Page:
Why does the Bhagavad-gita call for violence?
Answer: The Bhagavad-gita calls not for violence, but for transcendence.
It may seem to call for violence because of its battlefield setting, but it uses that setting to demonstrate that its call for transcendence is practical, responsible and dynamic. Let’s see how the setting serves these three purposes:
- The practicality of spirituality: Many people feel that spirituality is too other-worldly and so is impractical or irrelevant given the urgent practical demands of this world. To address their concern, the Bhagavad-gita’s spiritual message is delivered on a setting that is eminently this-worldly and calls for the most urgent practical action: a battlefield. By showing how its spiritual wisdom solaced and empowered a responsible head of state, Arjuna, who broke down on a battlefield, the Gita illustrates poignantly the universal applicability of its teachings. If a person on a battlefield spared time for gaining its spiritual wisdom and found it relevant, practical and empowering, then no one needs to doubt the practicality of the Gita’s message and no circumstance needs to warrant relegating the Gita’s message to the “to be done later” category.
- The social responsibility of spiritualists:While the Bhagavad-gita offers a message that can guide any individual in any circumstance to personal transcendence, peace and fulfillment, it also recognizes that people at large can benefit from its message only when the prevailing sociopolitical order fosters moral and spiritual integrity. When the ruling heads of state are morally and spiritually depraved, as they were before the Kurushetra war, assertive action is essential to prevent people from being exploited, abused and ruined. The Mahabharata sections preceding the narration of the Gita describe vividly
- The multiple injustices and atrocities committed by the ruling heads of state, the Kauravas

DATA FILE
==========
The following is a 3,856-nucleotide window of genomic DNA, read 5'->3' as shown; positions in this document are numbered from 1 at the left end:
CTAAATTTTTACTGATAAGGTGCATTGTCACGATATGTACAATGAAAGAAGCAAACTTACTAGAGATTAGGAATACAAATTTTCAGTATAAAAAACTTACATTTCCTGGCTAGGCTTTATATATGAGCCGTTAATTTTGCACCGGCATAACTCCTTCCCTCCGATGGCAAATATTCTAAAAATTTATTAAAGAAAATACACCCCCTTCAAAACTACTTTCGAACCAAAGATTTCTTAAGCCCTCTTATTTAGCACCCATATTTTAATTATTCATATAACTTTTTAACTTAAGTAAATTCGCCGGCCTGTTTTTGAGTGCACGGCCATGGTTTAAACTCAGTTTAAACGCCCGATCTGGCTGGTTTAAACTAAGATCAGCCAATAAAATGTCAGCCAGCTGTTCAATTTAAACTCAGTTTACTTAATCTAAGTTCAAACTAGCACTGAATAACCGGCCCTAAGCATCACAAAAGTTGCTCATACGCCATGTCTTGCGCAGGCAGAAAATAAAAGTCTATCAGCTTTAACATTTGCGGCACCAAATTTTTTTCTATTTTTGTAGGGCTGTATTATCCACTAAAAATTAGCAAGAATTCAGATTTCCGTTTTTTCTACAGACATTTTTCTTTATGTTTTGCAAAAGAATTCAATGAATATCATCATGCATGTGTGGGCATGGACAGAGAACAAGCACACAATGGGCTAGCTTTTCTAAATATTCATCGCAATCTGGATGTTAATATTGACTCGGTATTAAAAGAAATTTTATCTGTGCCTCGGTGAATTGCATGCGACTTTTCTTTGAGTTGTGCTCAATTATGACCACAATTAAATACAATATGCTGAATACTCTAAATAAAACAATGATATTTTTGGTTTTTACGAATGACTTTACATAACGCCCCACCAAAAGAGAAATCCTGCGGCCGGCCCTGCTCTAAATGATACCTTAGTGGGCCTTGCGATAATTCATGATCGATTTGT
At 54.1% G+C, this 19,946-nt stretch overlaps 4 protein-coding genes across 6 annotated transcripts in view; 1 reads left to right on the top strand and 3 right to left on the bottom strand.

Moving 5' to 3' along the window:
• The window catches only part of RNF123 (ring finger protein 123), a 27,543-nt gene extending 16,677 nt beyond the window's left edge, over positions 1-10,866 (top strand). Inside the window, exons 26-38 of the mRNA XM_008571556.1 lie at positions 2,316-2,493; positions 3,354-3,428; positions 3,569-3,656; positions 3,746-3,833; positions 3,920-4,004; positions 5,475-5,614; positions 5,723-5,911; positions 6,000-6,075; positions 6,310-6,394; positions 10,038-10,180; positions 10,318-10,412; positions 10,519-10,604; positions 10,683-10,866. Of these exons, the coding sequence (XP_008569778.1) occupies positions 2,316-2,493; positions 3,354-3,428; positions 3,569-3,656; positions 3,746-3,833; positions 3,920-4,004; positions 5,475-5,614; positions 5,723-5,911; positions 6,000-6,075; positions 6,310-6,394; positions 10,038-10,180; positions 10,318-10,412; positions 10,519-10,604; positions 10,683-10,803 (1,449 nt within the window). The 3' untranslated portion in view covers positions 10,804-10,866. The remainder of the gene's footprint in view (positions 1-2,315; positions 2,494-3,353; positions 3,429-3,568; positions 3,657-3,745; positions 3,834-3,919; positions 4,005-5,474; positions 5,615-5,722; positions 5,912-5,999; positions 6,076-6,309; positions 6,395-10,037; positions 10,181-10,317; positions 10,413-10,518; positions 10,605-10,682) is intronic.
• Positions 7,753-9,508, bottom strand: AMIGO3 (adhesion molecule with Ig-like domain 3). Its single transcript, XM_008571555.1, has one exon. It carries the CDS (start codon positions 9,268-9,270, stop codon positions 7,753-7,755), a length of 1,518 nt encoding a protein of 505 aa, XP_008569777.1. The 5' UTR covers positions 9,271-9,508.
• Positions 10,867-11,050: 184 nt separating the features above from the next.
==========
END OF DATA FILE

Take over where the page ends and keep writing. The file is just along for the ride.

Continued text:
- The repeated efforts of the victims, the Pandavas, to restore justice and morality in a peaceful way
- The utter disdain with which the Kauravas rejected all the attempts for peace, thus making a peaceful solution impossible
For those victimized by massive injustice, the Gita doesn’t condone a passive spectator role that reduces noble pacifism to impotent and suicidal utopianism. Instead, the Gita advocates pragmatic assertive action for protecting basic human rights. That violence should be the last expression of such assertiveness – and never anything other than the last – is illustrated by the exhaustive peace efforts that preceded it. The very fact that several globally acclaimed champions of non-violence like Mahatma Gandhi found inspiration in the message of the Gita demonstrates that violence is not its core message. Of course, those who find the battlefield setting discomforting have tried to explain it (away) in metaphorical terms, but such an explanation undoes the intrinsic pragmatism that makes the Gita’s message of transcendence so appealing. By delivering this message on a battlefield, the Gita illustrates that even those who consider life’s ultimate goals to be other-worldly have a this-worldly responsibility to contribute to establishing and protecting the moral and spiritual fabric of society.
- The inner dynamics of spirituality: The metaphorical interpretation of the Gita’s setting is not wrong, but it best harmonizes with the overall spirit of the Gita when seen as a supplement to –and not a substitute for – its historical context. Then, the battlefield setting, in addition to its historicity, represents our internal consciousness that features the battle between godly desires and ungodly desires. Each of us needs to win this inner battle if we are to play our part in establishing moral and spiritual integrity in society and not let our ungodly attachments to selfish interests sabotage our godly aspirations for personal integrity. Even when our godly aspirations are outnumbered by our ungodly attachments, as was the case with the godly Pandavas fighting the ungodly Kauravas, the Gita’s setting conveys the morale-boosting reassurance that when we harmonize our godly desires with God’s will, then his supreme power will empower us to attain inner victory and self-mastery.
To summarize, the Gita’s battlefield setting, when seen in its historical and philosophical context, reveals itself to be a call not for blanket violence, but for thoroughgoing spiritual activism.
Tagged as: Bhagavad-gita, Does religion cause war?, Mahabharata, Metaphorical teaching, Violence